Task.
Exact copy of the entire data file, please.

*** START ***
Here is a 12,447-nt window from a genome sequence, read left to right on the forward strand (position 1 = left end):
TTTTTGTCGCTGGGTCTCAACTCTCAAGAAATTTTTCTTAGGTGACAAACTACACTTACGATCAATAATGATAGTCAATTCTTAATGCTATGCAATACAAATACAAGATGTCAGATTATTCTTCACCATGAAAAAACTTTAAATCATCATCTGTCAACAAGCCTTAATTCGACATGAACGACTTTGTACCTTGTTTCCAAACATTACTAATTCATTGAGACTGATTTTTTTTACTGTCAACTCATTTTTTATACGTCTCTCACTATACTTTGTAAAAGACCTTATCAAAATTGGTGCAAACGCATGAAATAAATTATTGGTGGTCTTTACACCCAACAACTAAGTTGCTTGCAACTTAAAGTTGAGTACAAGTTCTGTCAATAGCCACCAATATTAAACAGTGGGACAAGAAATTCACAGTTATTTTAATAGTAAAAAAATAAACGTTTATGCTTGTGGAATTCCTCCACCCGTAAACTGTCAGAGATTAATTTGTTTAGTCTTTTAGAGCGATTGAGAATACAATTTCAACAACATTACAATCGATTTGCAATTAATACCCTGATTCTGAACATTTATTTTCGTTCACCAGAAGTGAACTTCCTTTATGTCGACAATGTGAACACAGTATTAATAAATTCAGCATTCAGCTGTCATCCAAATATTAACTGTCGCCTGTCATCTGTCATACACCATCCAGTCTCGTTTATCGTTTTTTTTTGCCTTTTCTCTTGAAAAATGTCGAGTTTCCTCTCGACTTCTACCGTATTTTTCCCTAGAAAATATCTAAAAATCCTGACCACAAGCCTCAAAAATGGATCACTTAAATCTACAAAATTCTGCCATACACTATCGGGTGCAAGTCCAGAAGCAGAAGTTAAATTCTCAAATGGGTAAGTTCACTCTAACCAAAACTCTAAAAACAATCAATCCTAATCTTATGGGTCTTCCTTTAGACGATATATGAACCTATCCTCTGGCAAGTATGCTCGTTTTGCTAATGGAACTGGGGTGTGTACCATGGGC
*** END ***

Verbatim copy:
Here is a 12,447-nt window from a genome sequence, read left to right on the forward strand (position 1 = left end):
TTTTTGTCGCTGGGTCTCAACTCTCAAGAAATTTTTCTTAGGTGACAAACTACACTTACGATCAATAATGATAGTCAATTCTTAATGCTATGCAATACAAATACAAGATGTCAGATTATTCTTCACCATGAAAAAACTTTAAATCATCATCTGTCAACAAGCCTTAATTCGACATGAACGACTTTGTACCTTGTTTCCAAACATTACTAATTCATTGAGACTGATTTTTTTTACTGTCAACTCATTTTTTATACGTCTCTCACTATACTTTGTAAAAGACCTTATCAAAATTGGTGCAAACGCATGAAATAAATTATTGGTGGTCTTTACACCCAACAACTAAGTTGCTTGCAACTTAAAGTTGAGTACAAGTTCTGTCAATAGCCACCAATATTAAACAGTGGGACAAGAAATTCACAGTTATTTTAATAGTAAAAAAATAAACGTTTATGCTTGTGGAATTCCTCCACCCGTAAACTGTCAGAGATTAATTTGTTTAGTCTTTTAGAGCGATTGAGAATACAATTTCAACAACATTACAATCGATTTGCAATTAATACCCTGATTCTGAACATTTATTTTCGTTCACCAGAAGTGAACTTCCTTTATGTCGACAATGTGAACACAGTATTAATAAATTCAGCATTCAGCTGTCATCCAAATATTAACTGTCGCCTGTCATCTGTCATACACCATCCAGTCTCGTTTATCGTTTTTTTTTGCCTTTTCTCTTGAAAAATGTCGAGTTTCCTCTCGACTTCTACCGTATTTTTCCCTAGAAAATATCTAAAAATCCTGACCACAAGCCTCAAAAATGGATCACTTAAATCTACAAAATTCTGCCATACACTATCGGGTGCAAGTCCAGAAGCAGAAGTTAAATTCTCAAATGGGTAAGTTCACTCTAACCAAAACTCTAAAAACAATCAATCCTAATCTTATGGGTCTTCCTTTAGACGATATATGAACCTATCCTCTGGCAAGTATGCTCGTTTTGCTAATGGAACTGGGGTGTGTACCATGGGC